Ionisation, Physics

Ionisation:

If the amount of external energy is large enough the valence electron can gain sufficient kinetic energy (energy of movement) to be removed completely from its atomic orbit and may not be replaced by another accelerated electron. This process is known as ionisation, since an atom which now contains one more proton than can be neutralised by the remaining electrons is a positive ion. Gas-filled devices such as Neon tubes make use of this process. In a solid where atoms are close together, simple ionisation does not occur as with individual items.

Posted Date: 9/13/2012 1:25:56 AM | Location : United States







Related Discussions:- Ionisation, Assignment Help, Ask Question on Ionisation, Get Answer, Expert's Help, Ionisation Discussions

Write discussion on Ionisation
Your posts are moderated
Related Questions
Who shared the Nobel Prize in Physics in 1909 with Guglielmo Marconi for his contribution to the development of wireless telegraphy? Ans: (Carl Ferdinand) Braun shared the N

Truck Rear Ends Car Collisions among objects are governed through laws of momentum and energy. While a collision occurs within an isolated system, the total momentum of the sys

how cah i get the band gap by considering a wavefunction including bloch function

A Surfer sits on his board waiting as waves go by to catch a ride back to shore. Assuming the waves can be modelled as a sine wave given by h (x,t) = 1.75 sin (0.03 Πx - 0.15 Πt) [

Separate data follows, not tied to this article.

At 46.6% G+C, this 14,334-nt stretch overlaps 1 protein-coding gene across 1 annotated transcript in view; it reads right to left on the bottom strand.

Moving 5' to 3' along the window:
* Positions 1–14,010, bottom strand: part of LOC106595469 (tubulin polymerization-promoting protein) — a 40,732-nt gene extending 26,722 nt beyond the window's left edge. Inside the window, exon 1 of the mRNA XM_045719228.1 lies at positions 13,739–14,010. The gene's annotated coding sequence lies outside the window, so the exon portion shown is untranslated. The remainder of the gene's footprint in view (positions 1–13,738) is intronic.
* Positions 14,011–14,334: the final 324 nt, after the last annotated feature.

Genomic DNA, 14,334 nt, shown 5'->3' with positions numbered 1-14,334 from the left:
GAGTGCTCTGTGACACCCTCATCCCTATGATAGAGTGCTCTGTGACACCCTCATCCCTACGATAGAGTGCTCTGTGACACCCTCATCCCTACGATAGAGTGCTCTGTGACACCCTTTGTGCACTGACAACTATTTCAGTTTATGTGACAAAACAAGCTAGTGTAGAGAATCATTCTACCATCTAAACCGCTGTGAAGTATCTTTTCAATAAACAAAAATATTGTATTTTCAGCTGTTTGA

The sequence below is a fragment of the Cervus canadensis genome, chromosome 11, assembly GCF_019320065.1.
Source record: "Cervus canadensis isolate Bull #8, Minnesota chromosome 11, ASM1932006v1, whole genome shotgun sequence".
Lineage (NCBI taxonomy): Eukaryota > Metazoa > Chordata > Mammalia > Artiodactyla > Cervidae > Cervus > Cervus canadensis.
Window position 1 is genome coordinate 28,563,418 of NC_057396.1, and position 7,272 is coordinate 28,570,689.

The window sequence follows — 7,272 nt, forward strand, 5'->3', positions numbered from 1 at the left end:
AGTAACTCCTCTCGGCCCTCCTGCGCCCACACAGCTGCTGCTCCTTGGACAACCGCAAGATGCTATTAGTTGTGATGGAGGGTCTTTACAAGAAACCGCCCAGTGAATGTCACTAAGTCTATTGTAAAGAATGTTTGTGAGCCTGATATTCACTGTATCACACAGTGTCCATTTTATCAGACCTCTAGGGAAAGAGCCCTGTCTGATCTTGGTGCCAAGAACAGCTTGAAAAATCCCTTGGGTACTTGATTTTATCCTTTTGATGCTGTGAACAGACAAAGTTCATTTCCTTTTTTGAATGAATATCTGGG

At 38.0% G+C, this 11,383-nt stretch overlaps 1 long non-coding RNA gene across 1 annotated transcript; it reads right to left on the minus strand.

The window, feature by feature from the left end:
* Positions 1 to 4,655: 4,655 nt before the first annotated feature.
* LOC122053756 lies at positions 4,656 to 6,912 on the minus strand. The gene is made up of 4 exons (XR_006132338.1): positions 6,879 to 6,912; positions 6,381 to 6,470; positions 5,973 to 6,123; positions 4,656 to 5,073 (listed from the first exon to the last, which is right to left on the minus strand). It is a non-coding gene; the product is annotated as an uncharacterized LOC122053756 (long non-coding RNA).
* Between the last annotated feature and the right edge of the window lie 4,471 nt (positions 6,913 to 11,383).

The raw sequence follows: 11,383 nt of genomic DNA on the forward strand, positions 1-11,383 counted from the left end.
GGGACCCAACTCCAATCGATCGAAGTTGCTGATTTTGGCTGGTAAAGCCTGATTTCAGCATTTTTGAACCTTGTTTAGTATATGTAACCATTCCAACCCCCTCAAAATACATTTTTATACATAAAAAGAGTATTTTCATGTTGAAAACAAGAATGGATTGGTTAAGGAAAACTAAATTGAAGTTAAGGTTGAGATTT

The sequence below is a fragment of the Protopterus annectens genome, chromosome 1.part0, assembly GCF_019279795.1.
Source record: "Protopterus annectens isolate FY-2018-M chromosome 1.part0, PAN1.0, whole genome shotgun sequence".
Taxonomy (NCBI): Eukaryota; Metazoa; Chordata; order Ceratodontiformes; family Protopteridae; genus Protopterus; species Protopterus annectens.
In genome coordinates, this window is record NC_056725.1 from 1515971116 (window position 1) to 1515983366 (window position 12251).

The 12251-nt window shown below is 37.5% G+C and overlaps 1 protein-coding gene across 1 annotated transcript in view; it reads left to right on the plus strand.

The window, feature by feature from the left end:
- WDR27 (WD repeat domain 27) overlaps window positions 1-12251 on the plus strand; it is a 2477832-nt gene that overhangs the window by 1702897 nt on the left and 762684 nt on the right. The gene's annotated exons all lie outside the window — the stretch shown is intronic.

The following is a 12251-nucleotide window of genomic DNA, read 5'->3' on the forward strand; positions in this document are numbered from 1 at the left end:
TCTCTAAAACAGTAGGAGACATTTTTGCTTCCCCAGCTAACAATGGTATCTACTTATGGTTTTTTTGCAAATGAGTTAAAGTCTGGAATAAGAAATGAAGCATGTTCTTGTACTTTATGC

A 32.53 N light hangs at equilibrium from two cables at angles 78.3 and 60.2 with respect to the ceiling. What is the tension in the first cable?

Explain full wave bridge circuits showing the waves

If the angle of incidence is 60 degrees,then what is the angle of deviation?

The birghtness of objects past Neptune actually varies approximately as 1/d^4. Why is that the case?

Q. Define Tangent law? A magnetic needle suspended at a point wherever there are two crossed fields at right angles to each other will come to rest in the direction of the res

Kirchhoff's law of radiation (G.R. Kirchhoff): The emissivity of a body is equivalent to its absorptance at the simialr temperature. Kirchhoff's laws (G.R. Kirchhoff)